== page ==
Why would that be? Having spoken to many friends, colleagues, and managers, the common story plays out over and over again regardless of industry, role, or experience level. When your work anniversary comes around, you know it. This is especially true for your most driven, and valuable team members. A common mistake many managers make is to micromanage people on their teams. What may have previously been something they enjoyed, can lose that satisfaction quickly.
Men who had more latitude in deciding how they approached work that was varied and challenging tended to enjoy their work much more. When workers had occupational self-direction, their work was often satisfying. Do not take this warning as meaning you should always be a hands off manager. Instead, you should choose the degree to which you are hands on or off based on their Task Relevant Maturity. This term coined by former CEO and founder of Intel, Andy Grove, can help you think about how to better spend your time with your team:.
A friend of mine experienced this first hand at a past job. He was an engineer who had a manager that kept good projects for himself and left chores and simple tasks for the team.
Yongin-si, South Korea
This approach was unsustainable, and the manager eventually burnt out and quit. When this happened, the other engineers suddenly loved their work again, as they faced real challenges, and had control over what they worked on. Providing the right amount of support and autonomy is a never ending balancing act. However, the payoff is huge for the motivation and healthy direction of their Elephants.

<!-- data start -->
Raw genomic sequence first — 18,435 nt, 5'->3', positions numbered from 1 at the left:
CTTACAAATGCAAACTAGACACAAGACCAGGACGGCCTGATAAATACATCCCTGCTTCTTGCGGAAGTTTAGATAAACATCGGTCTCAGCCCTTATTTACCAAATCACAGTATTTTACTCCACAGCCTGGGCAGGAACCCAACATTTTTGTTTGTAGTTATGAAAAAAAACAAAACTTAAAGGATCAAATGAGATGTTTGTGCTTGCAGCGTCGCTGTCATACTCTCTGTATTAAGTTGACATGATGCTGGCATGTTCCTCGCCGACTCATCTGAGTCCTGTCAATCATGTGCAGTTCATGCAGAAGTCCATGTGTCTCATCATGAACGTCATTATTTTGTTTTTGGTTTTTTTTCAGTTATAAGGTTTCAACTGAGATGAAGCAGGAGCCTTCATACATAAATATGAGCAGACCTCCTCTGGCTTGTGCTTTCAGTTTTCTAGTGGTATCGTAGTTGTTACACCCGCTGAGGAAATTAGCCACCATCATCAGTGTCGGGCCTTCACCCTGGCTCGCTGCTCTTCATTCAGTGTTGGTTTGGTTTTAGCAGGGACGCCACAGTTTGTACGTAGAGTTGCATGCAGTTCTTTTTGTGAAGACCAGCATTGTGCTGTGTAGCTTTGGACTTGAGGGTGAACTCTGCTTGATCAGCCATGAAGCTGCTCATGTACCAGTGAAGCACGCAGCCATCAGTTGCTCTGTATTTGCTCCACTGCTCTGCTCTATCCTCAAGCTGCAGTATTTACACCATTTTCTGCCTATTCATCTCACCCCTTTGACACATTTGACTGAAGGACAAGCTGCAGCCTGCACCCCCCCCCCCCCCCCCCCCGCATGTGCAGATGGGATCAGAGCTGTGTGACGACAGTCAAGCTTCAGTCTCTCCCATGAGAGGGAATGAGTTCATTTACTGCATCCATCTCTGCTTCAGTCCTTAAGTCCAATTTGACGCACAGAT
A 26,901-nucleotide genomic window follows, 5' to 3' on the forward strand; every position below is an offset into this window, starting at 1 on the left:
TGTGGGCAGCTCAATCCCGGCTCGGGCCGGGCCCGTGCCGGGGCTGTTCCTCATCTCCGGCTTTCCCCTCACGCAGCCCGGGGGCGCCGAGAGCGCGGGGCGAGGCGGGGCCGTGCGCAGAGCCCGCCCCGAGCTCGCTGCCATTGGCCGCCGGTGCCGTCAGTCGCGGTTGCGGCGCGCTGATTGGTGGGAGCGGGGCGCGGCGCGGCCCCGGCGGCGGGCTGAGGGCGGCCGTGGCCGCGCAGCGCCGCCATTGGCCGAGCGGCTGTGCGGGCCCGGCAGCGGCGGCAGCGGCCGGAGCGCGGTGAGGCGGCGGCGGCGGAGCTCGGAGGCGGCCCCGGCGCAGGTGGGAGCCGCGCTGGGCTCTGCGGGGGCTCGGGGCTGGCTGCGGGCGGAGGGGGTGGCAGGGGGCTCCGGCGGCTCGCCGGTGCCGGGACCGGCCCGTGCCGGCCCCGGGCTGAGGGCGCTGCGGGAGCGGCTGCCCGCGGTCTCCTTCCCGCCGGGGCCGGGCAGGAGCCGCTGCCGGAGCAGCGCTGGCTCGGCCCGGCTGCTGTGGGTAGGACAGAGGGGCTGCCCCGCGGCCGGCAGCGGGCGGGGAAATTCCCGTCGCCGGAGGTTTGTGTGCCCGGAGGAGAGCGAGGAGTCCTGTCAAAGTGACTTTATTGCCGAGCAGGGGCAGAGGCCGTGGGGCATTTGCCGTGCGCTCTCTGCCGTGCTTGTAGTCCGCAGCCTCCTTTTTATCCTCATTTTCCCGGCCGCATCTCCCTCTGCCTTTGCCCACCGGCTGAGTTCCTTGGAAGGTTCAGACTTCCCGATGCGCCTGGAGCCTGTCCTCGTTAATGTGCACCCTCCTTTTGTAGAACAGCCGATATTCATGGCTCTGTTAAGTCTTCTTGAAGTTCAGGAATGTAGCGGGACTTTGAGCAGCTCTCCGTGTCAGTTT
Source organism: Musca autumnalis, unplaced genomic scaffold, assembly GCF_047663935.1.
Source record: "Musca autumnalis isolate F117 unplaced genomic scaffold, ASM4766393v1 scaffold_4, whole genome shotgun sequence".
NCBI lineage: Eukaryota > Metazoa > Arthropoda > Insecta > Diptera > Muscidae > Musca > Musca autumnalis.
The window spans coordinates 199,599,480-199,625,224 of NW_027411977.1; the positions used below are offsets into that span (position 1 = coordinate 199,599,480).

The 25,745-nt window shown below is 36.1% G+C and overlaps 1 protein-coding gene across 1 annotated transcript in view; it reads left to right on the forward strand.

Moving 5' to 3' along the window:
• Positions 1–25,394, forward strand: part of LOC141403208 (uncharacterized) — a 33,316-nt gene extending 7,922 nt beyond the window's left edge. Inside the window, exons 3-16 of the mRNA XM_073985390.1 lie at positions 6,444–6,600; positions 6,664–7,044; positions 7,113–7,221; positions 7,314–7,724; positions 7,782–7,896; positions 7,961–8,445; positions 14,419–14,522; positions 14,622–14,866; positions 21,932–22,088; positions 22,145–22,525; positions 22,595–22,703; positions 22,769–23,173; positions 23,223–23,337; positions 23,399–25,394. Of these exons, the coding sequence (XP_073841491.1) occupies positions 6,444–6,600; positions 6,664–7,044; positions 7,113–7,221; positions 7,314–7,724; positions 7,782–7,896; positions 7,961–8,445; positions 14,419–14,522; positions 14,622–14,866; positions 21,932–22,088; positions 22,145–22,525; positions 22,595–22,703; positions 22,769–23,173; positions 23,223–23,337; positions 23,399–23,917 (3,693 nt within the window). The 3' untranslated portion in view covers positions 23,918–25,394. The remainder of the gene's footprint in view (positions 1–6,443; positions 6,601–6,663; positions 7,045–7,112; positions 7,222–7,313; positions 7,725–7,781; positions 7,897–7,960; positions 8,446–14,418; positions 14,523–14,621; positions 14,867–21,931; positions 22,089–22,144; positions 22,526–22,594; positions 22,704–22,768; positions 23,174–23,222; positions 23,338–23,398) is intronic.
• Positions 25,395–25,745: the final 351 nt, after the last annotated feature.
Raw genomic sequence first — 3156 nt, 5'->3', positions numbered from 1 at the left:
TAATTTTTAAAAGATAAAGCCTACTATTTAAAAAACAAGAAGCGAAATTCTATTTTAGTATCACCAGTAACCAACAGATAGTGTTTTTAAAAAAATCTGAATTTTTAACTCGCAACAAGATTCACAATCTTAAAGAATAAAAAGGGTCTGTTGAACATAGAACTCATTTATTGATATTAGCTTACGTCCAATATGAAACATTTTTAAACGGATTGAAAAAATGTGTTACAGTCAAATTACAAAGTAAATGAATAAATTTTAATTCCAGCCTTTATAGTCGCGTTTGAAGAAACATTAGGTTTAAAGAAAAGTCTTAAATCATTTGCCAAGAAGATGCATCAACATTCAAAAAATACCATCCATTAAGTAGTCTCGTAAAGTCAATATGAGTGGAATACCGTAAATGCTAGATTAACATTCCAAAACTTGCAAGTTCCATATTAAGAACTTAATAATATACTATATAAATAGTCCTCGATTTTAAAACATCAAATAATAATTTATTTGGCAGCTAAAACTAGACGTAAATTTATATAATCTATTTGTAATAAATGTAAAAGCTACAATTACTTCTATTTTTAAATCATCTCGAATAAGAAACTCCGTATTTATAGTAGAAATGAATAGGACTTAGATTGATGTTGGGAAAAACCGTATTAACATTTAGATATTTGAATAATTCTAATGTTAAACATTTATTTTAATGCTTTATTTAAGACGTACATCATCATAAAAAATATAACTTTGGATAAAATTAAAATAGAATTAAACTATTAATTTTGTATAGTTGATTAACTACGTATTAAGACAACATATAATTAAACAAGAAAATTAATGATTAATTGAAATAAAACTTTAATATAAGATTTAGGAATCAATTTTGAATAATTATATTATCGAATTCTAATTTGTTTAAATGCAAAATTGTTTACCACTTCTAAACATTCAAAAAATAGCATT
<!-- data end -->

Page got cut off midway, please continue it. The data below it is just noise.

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Whether that means full on burnout, or simply major drops in performance, you want to avoid exhausting the Rider. This drains precious energy from them. In a study of college students reported on in the book, Switch , they used a drain on self-control to show how it affected persistence. Researchers put out a bowl of radishes and fresh-baked chocolate chip cookies. One group was allowed to eat the cookies, but not the radishes.
The other group was allowed to eat the radishes, but not any of the cookies. Both groups were then asked to work on a challenging task. They gave up after only 8 minutes — less than half the time spent by the cookie-eaters. Protect them from pointless distractions and hassles. Not all work is sexy and exciting, but all of it is important to your team and the business. But the people in the second group, who read about what their work accomplished, raised more than twice as much money , through twice as many pledges as the other groups.